by Max Brantley
When last we checked in, Board member Jay Chesshir raised some sharp questions about late-arriving site proposals involving the former Brandon's Furniture store on University Avenue and, past I-630 to the north, property on which, among others, a Sears now sits.
Good's announcement of no meeting this month included related information:
* NEW SITE: One is a memo from developer Jim Hathaway, who brought in the late arriving proposal for the Sears parcel. He said he didn't want to engage in the lobbying some others had engaged in. Rather, he urged the board to consider factors listed by consultant Charles Dilks as indicators for a successful location:
Proximity to sponsoring institutions;
Neutrality of location to sponsoring institutions;
Accessibility for both private and public transportation
Quick Access from primary road system
Ability to phase development and conserve capital
All utilities in place with no need for offsite runs
Proximity to amenities such as shopping, medical services, hotels and restaurants
Minimum number of landowners with which to negotiate
E-mail by Dilks to Mary Good makes the same points.
* SEARS PROPERTY: Hathaway also provided a detailed memo on the potential cost of the Sears property, which isn't currently for sale and remains under lease: starting about $7.9 million. He also addresses a question of whether the same ownership's adjacent Doctors Building might be available at some point in the future. Some portions could be leased to the Tech Park as turnover occurs, he said.
* ARCHITECT REPORT: Good also released a letter from architect/planner William Gaudreau based on a preliminary tour of the former Brandon's building. He was brought in by Dilks. It said the building merits further consideration and that there is potential there to create a "successful multi-tenant complex."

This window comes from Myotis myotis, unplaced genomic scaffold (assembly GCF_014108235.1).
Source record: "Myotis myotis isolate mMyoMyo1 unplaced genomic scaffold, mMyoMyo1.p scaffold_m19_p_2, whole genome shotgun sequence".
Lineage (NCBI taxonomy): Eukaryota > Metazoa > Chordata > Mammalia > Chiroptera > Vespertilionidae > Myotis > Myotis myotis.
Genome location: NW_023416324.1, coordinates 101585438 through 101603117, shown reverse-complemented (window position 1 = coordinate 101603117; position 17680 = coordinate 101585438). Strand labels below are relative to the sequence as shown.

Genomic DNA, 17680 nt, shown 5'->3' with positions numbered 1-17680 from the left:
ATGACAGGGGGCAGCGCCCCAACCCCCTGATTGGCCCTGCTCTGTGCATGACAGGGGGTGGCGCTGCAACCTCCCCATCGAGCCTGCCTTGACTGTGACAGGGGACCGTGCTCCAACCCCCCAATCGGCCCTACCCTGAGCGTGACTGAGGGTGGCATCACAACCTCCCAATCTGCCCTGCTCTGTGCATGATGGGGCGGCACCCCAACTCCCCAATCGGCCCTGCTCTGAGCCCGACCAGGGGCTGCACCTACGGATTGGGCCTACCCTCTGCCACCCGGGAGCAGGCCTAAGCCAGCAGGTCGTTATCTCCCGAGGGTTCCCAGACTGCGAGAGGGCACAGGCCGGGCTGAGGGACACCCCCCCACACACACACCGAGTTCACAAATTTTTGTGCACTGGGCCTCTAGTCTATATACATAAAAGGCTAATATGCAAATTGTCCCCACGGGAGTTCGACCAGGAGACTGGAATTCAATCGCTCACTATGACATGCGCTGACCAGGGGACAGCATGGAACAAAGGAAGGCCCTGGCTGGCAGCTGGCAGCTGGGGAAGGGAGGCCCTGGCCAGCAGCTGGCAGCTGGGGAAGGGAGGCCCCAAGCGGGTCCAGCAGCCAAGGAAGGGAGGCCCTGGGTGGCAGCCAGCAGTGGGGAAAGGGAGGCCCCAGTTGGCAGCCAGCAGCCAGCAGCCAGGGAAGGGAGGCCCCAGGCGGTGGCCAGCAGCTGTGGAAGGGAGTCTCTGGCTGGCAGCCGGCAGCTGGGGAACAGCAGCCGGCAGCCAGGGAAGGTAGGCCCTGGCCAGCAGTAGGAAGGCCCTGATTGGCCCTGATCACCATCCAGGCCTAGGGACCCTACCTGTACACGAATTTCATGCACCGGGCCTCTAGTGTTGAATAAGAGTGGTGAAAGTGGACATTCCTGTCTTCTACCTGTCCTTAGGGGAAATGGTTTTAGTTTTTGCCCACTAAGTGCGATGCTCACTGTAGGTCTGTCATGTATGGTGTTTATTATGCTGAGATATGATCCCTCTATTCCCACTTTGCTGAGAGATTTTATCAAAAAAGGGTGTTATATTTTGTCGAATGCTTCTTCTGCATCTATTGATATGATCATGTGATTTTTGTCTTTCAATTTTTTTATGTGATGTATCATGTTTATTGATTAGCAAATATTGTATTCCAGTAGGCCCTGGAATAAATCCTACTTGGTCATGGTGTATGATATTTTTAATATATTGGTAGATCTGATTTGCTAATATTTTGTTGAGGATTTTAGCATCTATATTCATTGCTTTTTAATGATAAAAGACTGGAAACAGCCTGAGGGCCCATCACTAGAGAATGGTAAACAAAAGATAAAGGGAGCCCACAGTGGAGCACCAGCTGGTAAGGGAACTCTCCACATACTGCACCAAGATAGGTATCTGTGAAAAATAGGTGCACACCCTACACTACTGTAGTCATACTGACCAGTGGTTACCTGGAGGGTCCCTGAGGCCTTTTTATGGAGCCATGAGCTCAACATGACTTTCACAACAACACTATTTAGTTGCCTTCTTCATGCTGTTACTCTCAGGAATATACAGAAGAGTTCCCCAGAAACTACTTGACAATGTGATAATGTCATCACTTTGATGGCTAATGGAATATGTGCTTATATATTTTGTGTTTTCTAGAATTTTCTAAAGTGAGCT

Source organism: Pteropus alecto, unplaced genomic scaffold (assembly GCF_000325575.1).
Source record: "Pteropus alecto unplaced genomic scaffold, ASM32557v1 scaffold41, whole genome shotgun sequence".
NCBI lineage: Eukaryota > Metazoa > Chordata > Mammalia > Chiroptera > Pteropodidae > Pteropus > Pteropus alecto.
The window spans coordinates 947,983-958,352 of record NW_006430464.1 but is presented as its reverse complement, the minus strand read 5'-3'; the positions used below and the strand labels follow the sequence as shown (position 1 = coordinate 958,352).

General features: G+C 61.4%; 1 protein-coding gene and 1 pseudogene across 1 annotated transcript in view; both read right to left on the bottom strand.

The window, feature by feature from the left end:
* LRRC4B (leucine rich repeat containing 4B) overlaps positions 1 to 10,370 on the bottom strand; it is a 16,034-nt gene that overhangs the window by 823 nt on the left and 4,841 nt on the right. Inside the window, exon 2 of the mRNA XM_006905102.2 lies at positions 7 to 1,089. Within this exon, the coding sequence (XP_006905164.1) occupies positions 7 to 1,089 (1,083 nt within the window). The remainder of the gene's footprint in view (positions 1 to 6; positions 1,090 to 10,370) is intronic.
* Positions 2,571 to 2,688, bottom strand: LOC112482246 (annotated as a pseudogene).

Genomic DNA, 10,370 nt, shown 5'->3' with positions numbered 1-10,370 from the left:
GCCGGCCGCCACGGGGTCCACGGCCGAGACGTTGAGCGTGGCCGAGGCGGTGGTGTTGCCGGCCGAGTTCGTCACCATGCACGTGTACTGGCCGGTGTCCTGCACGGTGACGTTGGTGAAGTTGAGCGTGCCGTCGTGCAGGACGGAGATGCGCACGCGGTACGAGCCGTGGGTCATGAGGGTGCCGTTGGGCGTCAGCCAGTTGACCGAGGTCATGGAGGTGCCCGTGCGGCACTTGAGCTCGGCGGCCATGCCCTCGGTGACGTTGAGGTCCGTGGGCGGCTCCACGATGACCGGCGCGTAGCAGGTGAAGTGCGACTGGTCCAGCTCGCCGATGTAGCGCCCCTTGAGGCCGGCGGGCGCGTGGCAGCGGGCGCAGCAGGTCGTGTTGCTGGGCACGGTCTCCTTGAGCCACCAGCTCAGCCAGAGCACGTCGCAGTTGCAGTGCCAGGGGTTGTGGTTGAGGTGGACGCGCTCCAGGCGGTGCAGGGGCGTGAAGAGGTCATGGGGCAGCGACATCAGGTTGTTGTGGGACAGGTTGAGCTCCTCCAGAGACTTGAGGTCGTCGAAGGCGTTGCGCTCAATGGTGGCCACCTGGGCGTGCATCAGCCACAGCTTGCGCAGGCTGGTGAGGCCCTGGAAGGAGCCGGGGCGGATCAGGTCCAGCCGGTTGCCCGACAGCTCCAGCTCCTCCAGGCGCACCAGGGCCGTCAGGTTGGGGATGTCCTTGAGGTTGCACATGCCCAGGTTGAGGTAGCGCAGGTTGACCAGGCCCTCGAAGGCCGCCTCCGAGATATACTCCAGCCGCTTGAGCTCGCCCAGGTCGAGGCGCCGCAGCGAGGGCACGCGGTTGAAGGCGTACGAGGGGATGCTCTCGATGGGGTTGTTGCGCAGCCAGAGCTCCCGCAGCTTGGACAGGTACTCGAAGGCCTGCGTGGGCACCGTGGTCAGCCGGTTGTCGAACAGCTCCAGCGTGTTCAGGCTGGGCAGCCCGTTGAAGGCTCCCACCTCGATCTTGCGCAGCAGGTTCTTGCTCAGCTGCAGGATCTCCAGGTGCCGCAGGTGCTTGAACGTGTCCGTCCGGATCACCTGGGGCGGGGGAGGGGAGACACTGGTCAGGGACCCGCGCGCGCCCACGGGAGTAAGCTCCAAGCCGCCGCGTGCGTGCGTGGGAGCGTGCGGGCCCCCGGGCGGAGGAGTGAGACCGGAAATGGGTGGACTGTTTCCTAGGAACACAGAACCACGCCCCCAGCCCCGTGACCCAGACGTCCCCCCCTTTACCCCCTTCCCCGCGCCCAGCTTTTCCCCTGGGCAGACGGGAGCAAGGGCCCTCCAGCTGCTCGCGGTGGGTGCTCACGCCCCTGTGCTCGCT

* DILKS RESPONDS TO SHARP QUESTIONS: The key memo is probably consultant Dilks' answer to questions posed by Chesshir on his previous support for a 30-acre site, contiguity of property and other considerations that would not be met by the Brandon/Sears sites. Thirty acres would be ideal, he said, but the Brandon/Sears twofer's "prime location" outweighs its lack of acreage. Similarly, the split site, while not ideal, has the benefit of high visibility and is already linked by a sidewalk that could be made "more attractive." He said he'd "easily" walked it himself. (Me, too. Trust me. It's a high-traffic-volume dangerous, unpleasant stroll.) Can renovation be more expensive than new construction? Sometimes, yes, he said, though he said the Brandon building had "good bones" and could be renovated easily, though he said that could be known for sure only when bids were taken. His friend, the architect Gaudreau whom Dilks selected to tour the building, has experience in such work, Dilks helpfully noted. Finally, yes, the fully developed proposal would require a parking deck, but other options in the original search would, too.
What you have here continues to be an outside consultant who, for whatever reason, seems determined to guide the Board away from sites produced, studied and vetted under an advertisement-for-proposals process. Dilks at least seems to have put aside the Forest Hills residential neighborhood option he originally favored at the insistence of Board member Dickson Flake and taken up, too, by Good and Board member Bob Johnson. Intense community pressure against that site set the search for alternatives in motion.